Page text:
I've read the definition of a data-driven game engine, in several places, and one item usually mentioned is the game rules: separating them from the logic of the engine. What is meant by a "game rule"? How could it be considered data?
A data-driven game engine is one that successfully separates game-specific logic (what you call "game rules") such as weapon types, HUD layouts, keybindings, etc. from the engine's core functionality. This is achieved by having scripts or code outside of the engine that call upon the engine's functionality to build the gameplay. An example would be a game-specific HUD element that is implemented by calling upon the game engine's Sprite/2D graphic functionality. The reason data-driven engine architecture is important is because it allows the same game engine/code base to be used to support multiple game types, without having to strip out or modify core components. Below are a few articles I think you may find helpful in understanding data-driven game engine design:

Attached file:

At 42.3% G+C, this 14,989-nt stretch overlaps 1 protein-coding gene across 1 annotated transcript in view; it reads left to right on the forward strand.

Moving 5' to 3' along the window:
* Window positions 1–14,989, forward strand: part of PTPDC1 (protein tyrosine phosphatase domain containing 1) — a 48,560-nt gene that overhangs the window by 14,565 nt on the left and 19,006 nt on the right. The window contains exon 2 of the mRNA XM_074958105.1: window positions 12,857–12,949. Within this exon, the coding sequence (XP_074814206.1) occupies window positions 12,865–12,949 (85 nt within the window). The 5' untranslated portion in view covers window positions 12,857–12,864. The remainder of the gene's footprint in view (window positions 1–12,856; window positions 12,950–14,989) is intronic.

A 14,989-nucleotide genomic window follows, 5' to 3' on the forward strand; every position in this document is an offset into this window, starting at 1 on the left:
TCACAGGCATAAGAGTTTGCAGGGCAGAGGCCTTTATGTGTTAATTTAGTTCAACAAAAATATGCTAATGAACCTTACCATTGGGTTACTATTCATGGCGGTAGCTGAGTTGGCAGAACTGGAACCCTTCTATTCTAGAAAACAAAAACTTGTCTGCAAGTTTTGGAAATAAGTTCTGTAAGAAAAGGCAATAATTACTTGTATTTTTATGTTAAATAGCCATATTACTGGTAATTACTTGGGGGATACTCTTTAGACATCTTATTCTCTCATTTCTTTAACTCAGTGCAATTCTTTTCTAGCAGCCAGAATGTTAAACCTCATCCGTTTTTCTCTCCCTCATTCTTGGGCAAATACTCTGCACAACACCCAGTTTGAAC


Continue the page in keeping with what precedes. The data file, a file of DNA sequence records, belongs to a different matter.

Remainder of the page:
The only way a game rule can be data is if it's an external script. But this method has its drawbacks like simplified cheating.
P.S. It's the first time I hear that a data driven game engine has a solid definition. Anything that includes the word "driven" is usually just a bunch of buzzwords glued together.